The Story of Everything: A Synopsis of The Urantia Book
Paper 163: Ordination of the Seventy at Magadan
Jesus returned to Magadan, where he met with Abner and his disciples, the women's corps, the evangelistic corps, and about one hundred and fifty other disciples from various parts of Palestine. The entire group began a course of intensive training. Jesus talked to the believers each morning. Peter taught methods of public preaching, Nathaniel taught about the art of teaching, and Thomas explained how to answer questions.
The selection of the seventy was decided by a committee of Andrew, Abner, and the acting head of the evangelistic corps. When these three judges were not unanimous in their opinion, they brought the candidate to Jesus.
One disciple brought before Jesus asked that he be allowed first to return home to await the imminent death and burial of his father. Jesus said the man could remain a faithful disciple while ministering to loved ones, but if he wanted to be ordained, he must let others bury the dead. Another wanted to go home to comfort his family. He was told that he must choose one or the other.
A rich man, Matadormus, a former member of the Sanhedrin, pleaded with Jesus to allow him to become one of the newly ordained messengers. Jesus said he would accept Matadormus if he was willing to pay the price. Matadormus replied. "Master, I will do anything if I may be allowed to follow you." Jesus told him to go and sell all that he owned, and bestow the proceeds to the poor.
Matadormus had been raised to believe that wealth was a sign of the favor of God. Jesus knew that he couldn't be an ordained teacher until he was free of his love of wealth. Jesus also saw that Matadormus could have become the leader of the group, but unless Matadormus gave up his wealth he would not be accepted by others who had truly given up everything.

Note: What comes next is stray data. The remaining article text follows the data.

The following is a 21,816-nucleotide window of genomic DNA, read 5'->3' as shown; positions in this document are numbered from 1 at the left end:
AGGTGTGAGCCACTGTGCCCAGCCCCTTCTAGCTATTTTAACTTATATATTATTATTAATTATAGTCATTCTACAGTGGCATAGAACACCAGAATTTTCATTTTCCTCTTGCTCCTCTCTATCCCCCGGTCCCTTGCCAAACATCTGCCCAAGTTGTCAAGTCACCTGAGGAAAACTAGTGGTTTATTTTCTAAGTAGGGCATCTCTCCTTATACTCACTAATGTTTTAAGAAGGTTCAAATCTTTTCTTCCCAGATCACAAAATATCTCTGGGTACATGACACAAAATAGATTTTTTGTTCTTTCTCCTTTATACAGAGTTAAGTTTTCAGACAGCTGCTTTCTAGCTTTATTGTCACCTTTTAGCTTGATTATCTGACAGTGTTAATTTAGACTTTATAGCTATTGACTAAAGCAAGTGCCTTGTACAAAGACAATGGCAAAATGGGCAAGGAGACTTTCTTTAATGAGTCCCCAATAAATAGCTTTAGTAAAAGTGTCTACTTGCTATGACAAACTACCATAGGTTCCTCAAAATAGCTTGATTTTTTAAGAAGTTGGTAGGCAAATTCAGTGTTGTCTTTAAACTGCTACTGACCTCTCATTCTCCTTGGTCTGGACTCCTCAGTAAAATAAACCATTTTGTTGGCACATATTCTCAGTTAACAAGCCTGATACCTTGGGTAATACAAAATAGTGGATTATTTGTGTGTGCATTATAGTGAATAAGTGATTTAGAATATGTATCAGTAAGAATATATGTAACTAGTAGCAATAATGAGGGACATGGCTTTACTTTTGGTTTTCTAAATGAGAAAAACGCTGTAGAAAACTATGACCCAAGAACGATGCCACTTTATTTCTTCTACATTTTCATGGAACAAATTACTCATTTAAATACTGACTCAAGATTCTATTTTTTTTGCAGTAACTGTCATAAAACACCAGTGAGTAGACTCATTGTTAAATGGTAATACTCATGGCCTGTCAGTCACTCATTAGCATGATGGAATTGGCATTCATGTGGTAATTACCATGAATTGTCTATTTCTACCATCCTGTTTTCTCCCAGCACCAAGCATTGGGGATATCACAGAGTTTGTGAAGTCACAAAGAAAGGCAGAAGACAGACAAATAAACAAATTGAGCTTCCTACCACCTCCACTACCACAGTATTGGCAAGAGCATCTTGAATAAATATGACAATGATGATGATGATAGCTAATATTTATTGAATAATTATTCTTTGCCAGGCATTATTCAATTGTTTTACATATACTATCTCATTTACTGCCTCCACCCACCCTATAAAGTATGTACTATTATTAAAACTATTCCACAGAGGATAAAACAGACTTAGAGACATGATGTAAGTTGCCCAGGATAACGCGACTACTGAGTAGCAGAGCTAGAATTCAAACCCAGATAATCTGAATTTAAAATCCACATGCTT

Matadormus couldn't do it. Jesus was sad that Matadormus did not choose ordination, for he greatly loved him. Sometime later, Matadormus did obey Jesus' request and became treasurer of the church in Jerusalem. But his delay deprived him of the chance for personal association with the Master during his last few months on earth.
Later Peter asked, "Shall we require those who follow you to give up all their worldly goods?" Jesus replied that this was necessary only for those who would become apostles. "Whatever thing or person comes between you and the love of the truths of the kingdom, must be surrendered. If one's wealth does not invade the precincts of the soul, it is of no consequence in the spiritual life of those who would enter the kingdom."
At the end of this two-week training period Jesus ordained seventy new teachers of the gospel.
During the ordination ceremony, Jesus instructed them to:
Give the gospel to all, gentile and Jew alike.
Refrain from the expectation of miracles.
Proclaim a spiritual brotherhood rather than a worldly kingdom.
Stay in the first worthy house offered in each city.
Tell believers that the time for an open break with the Jerusalem Jewish leaders had come.
Reveal that man's only duties are to love God completely, and his neighbor as himself.
Peter also spoke to the new teachers, asking them to:
Pray for more laborers for the kingdom.
Expect hostility and persecution.
Trust the Father to provide food and shelter.
Attend to their business with enthusiasm and without distraction.
Show kindness and courtesy toward all.
Minister to those sick in mind and body.
When the ordination sermon was over, Abner assigned them to preach for six weeks in Galilee, Samaria, and Judea. The seventy set out in pairs on their mission. Jesus and the apostles broke camp early in December and set off to establish headquarters in Perea.
After they left, David Zebedee curtailed his messenger service. He organized a camp near the vacated Magadan site for housing pilgrims who arrived daily from throughout the Roman empire. Within a week, David's camp was prepared to accommodate fifteen hundred visitors.
On December 30, the seventy messengers assembled at the Perea headquarters to exchange their stories of the completed six-week tour. Jesus rejoiced to see men continue the proclamation of the gospel without his immediate presence. The Master addressed them, saying,
"To you and to all who shall follow in your steps down through the ages, let me say: I always stand near, and my invitation-call is, and ever shall be, Come to me all you who labor and are heavy laden, and I will give you rest. Take my yoke upon you and learn of me, for I am true and loyal, and you shall find spiritual rest for your souls."
Preparation for the three-month Perean mission, the Master's last mission, began. Jesus no longer needed to travel to teach people; increasingly, people came to him. He and the apostles spent much of the time during the Perean tour in camp teaching the multitudes, while the seventy and the women's corps went out two by two into the cities.